Kevin Del Principe’s dramatic, lo-fi thriller Up on the Glass lacks the courage of its convictions. It contains sequences of raw power and raises pertinent questions about identity, male toxicity, and envy. Yet it ultimately fails to satisfyingly wrap up its intricate set-up, as if the complexity of his creation proved too much for the director. He consequently opted for a purportedly “tantalizingly ambiguous,” abrupt ending that leaves the viewer frustrated rather than titillated. Shame, as it could’ve been a genuinely incisive, scathing little gem, as opposed to an intermittently compelling character study that’s worth a rental.
The story takes place in perpetually-overcast Oceana County, Michigan. Jack (Chase Fein), a down-on-his-luck carpenter who recently got fired, visits his investor friend Andy (Hunter Cross). Andy lives in a spectacular beachfront mansion and isn’t shy about divulging his riches. “You don’t want to know how much money I shelled into this place,” he tells Jack, whose resentment begins to seethe.
“…a down-on-his-luck carpenter who recently got fired, visits his investor friend Andy…”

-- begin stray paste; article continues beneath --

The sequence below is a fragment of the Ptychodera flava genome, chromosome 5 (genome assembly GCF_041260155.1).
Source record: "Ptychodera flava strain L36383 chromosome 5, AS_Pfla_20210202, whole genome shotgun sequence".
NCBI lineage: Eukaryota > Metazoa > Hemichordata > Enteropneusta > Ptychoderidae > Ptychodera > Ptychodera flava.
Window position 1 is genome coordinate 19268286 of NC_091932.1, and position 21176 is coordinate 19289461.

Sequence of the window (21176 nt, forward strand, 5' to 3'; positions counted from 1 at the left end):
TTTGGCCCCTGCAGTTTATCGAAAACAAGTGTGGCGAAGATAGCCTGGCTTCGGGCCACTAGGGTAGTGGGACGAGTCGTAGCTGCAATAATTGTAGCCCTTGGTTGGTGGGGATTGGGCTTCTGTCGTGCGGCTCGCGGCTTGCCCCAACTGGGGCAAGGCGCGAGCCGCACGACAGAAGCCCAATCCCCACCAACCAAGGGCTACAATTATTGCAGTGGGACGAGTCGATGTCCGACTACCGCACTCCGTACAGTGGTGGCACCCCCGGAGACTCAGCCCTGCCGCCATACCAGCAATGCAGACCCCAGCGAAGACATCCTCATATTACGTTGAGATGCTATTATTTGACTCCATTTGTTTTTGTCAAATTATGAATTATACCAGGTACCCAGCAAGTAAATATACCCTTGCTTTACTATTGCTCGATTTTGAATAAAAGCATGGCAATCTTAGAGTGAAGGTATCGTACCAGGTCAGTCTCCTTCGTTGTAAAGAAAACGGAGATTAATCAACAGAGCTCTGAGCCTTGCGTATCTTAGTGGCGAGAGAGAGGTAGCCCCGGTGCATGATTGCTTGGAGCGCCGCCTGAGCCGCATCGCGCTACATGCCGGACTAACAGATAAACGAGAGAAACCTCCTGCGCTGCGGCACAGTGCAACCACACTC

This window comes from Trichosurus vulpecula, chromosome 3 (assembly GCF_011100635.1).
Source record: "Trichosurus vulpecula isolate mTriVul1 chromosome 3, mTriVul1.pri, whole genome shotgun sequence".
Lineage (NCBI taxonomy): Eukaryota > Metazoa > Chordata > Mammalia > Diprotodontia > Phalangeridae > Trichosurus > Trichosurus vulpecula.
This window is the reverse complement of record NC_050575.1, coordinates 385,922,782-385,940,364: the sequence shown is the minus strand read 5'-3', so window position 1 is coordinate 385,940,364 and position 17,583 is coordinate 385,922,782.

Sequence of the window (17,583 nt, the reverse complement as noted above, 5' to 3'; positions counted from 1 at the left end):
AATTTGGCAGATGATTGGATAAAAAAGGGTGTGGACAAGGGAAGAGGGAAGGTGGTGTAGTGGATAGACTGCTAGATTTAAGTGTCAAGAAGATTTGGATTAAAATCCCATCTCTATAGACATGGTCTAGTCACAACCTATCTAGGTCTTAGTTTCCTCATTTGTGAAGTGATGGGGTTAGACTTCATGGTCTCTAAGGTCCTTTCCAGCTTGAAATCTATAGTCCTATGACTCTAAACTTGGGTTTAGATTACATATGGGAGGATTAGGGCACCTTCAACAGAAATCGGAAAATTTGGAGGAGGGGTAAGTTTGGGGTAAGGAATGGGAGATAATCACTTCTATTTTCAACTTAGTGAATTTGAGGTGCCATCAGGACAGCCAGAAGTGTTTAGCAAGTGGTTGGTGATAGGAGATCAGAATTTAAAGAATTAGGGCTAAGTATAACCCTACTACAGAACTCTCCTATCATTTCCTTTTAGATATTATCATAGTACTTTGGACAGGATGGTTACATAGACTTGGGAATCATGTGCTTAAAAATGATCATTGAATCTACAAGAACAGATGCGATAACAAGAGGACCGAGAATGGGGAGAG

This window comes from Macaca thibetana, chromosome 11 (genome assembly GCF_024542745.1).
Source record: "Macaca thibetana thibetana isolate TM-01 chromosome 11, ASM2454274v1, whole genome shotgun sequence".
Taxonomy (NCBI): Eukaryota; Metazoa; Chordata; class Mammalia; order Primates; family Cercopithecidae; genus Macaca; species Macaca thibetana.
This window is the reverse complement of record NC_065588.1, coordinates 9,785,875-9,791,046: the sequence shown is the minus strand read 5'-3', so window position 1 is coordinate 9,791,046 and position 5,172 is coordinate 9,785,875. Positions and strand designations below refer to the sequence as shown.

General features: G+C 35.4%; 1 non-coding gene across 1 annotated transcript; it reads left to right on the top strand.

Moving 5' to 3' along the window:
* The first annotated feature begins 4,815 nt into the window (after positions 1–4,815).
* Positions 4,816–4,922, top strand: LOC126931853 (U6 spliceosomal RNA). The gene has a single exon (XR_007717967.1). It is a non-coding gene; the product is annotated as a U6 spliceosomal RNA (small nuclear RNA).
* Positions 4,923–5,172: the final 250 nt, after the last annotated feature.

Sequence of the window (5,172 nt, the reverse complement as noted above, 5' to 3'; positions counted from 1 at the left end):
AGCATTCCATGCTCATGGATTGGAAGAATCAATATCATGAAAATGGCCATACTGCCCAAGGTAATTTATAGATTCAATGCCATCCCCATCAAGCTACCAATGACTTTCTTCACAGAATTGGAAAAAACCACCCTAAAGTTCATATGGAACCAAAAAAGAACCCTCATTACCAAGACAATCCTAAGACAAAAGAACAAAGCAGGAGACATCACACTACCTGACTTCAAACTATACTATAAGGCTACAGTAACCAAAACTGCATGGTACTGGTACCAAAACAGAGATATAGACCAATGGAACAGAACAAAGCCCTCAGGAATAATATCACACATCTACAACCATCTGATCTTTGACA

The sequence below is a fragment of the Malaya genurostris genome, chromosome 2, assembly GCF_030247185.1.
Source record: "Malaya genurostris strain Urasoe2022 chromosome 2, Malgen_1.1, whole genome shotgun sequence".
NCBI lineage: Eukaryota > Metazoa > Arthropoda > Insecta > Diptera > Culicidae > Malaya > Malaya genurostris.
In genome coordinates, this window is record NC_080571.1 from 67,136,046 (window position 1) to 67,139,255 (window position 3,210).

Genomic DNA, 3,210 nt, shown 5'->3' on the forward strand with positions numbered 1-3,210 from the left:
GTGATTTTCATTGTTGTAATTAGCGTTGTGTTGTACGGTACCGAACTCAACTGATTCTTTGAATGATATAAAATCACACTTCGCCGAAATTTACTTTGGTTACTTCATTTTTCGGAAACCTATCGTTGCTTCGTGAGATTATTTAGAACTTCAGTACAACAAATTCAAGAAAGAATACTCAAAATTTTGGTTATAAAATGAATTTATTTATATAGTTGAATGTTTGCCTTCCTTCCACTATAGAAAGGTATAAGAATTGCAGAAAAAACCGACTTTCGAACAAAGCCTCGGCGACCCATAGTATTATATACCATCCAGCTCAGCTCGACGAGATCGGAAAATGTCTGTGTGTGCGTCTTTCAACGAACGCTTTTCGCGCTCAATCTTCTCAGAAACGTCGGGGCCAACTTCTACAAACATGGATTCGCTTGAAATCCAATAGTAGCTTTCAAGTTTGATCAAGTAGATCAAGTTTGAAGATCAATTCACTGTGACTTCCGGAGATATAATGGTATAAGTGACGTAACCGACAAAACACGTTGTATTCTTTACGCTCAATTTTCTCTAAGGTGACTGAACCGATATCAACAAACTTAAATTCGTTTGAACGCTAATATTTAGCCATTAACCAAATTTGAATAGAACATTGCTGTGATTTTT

Andy’s alcoholic friend Moze (Steve Holm) also happens to be staying for the weekend. A sausage fest of sorts forms, as the three dudes visit nearby dunes, play baseball, and go fishing. Subliminal tensions rise. “I only know how to win,” Andy huffs and puffs to Jack during a tense exchange. “Seems easier in a rigged game,” Jack snaps back.
After allowing his resentment against Andy to bubble over, a hungover Moze shamefully departs. A psychological game ensues between Jack and Andy. Jack has a history with Andy’s wife, Liz (Chelsea Kurtz), which doesn’t make things any less complicated. A beach altercation by a fire results in tragedy. Up on the Glass morphs from a psycho-drama into full-blown thriller around the 40-minute mark, with one of the characters dealing with the consequences of said tragedy. When Liz returns home, things escalate further.
"…lacks the courage of its convictions."